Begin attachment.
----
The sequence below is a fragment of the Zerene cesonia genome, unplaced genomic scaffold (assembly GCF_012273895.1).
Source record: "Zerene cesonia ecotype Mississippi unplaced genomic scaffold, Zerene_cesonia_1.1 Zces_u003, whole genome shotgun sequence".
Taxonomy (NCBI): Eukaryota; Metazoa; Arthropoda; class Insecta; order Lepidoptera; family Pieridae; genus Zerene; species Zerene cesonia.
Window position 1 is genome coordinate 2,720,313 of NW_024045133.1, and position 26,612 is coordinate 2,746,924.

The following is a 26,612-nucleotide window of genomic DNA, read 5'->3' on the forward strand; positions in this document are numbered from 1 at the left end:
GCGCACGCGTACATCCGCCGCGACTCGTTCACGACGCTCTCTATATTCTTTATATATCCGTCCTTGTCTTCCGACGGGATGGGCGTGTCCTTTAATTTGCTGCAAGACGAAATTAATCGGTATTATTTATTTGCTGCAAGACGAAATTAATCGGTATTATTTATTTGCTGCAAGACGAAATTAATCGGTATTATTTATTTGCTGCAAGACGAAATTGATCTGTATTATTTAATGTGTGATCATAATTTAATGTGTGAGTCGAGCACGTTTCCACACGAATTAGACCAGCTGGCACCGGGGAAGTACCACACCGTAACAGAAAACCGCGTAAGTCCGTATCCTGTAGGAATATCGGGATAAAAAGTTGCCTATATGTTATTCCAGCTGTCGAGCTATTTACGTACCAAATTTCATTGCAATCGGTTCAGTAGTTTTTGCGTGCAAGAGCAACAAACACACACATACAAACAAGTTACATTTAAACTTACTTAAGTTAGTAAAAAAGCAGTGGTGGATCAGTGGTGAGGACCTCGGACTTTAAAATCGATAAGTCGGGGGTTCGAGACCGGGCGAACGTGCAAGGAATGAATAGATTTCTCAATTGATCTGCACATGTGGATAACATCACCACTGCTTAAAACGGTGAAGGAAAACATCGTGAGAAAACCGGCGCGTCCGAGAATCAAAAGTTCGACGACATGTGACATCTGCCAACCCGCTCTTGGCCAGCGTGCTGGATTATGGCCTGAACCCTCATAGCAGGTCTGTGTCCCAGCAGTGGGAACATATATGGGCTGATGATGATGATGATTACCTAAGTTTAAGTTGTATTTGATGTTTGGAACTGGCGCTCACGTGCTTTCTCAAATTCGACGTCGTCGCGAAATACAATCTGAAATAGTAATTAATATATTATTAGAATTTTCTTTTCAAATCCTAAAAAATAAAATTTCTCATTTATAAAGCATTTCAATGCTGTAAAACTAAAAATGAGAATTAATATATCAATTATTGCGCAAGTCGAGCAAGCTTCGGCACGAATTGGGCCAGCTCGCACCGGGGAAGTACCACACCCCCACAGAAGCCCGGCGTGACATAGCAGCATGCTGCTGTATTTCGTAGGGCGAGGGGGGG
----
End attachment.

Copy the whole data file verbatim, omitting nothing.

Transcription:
The sequence below is a fragment of the Zerene cesonia genome, unplaced genomic scaffold (assembly GCF_012273895.1).
Source record: "Zerene cesonia ecotype Mississippi unplaced genomic scaffold, Zerene_cesonia_1.1 Zces_u003, whole genome shotgun sequence".
Taxonomy (NCBI): Eukaryota; Metazoa; Arthropoda; class Insecta; order Lepidoptera; family Pieridae; genus Zerene; species Zerene cesonia.
Window position 1 is genome coordinate 2,720,313 of NW_024045133.1, and position 26,612 is coordinate 2,746,924.

The following is a 26,612-nucleotide window of genomic DNA, read 5'->3' on the forward strand; positions in this document are numbered from 1 at the left end:
GCGCACGCGTACATCCGCCGCGACTCGTTCACGACGCTCTCTATATTCTTTATATATCCGTCCTTGTCTTCCGACGGGATGGGCGTGTCCTTTAATTTGCTGCAAGACGAAATTAATCGGTATTATTTATTTGCTGCAAGACGAAATTAATCGGTATTATTTATTTGCTGCAAGACGAAATTAATCGGTATTATTTATTTGCTGCAAGACGAAATTGATCTGTATTATTTAATGTGTGATCATAATTTAATGTGTGAGTCGAGCACGTTTCCACACGAATTAGACCAGCTGGCACCGGGGAAGTACCACACCGTAACAGAAAACCGCGTAAGTCCGTATCCTGTAGGAATATCGGGATAAAAAGTTGCCTATATGTTATTCCAGCTGTCGAGCTATTTACGTACCAAATTTCATTGCAATCGGTTCAGTAGTTTTTGCGTGCAAGAGCAACAAACACACACATACAAACAAGTTACATTTAAACTTACTTAAGTTAGTAAAAAAGCAGTGGTGGATCAGTGGTGAGGACCTCGGACTTTAAAATCGATAAGTCGGGGGTTCGAGACCGGGCGAACGTGCAAGGAATGAATAGATTTCTCAATTGATCTGCACATGTGGATAACATCACCACTGCTTAAAACGGTGAAGGAAAACATCGTGAGAAAACCGGCGCGTCCGAGAATCAAAAGTTCGACGACATGTGACATCTGCCAACCCGCTCTTGGCCAGCGTGCTGGATTATGGCCTGAACCCTCATAGCAGGTCTGTGTCCCAGCAGTGGGAACATATATGGGCTGATGATGATGATGATTACCTAAGTTTAAGTTGTATTTGATGTTTGGAACTGGCGCTCACGTGCTTTCTCAAATTCGACGTCGTCGCGAAATACAATCTGAAATAGTAATTAATATATTATTAGAATTTTCTTTTCAAATCCTAAAAAATAAAATTTCTCATTTATAAAGCATTTCAATGCTGTAAAACTAAAAATGAGAATTAATATATCAATTATTGCGCAAGTCGAGCAAGCTTCGGCACGAATTGGGCCAGCTCGCACCGGGGAAGTACCACACCCCCACAGAAGCCCGGCGTGACATAGCAGCATGCTGCTGTATTTCGTAGGGCGAGGGGGGG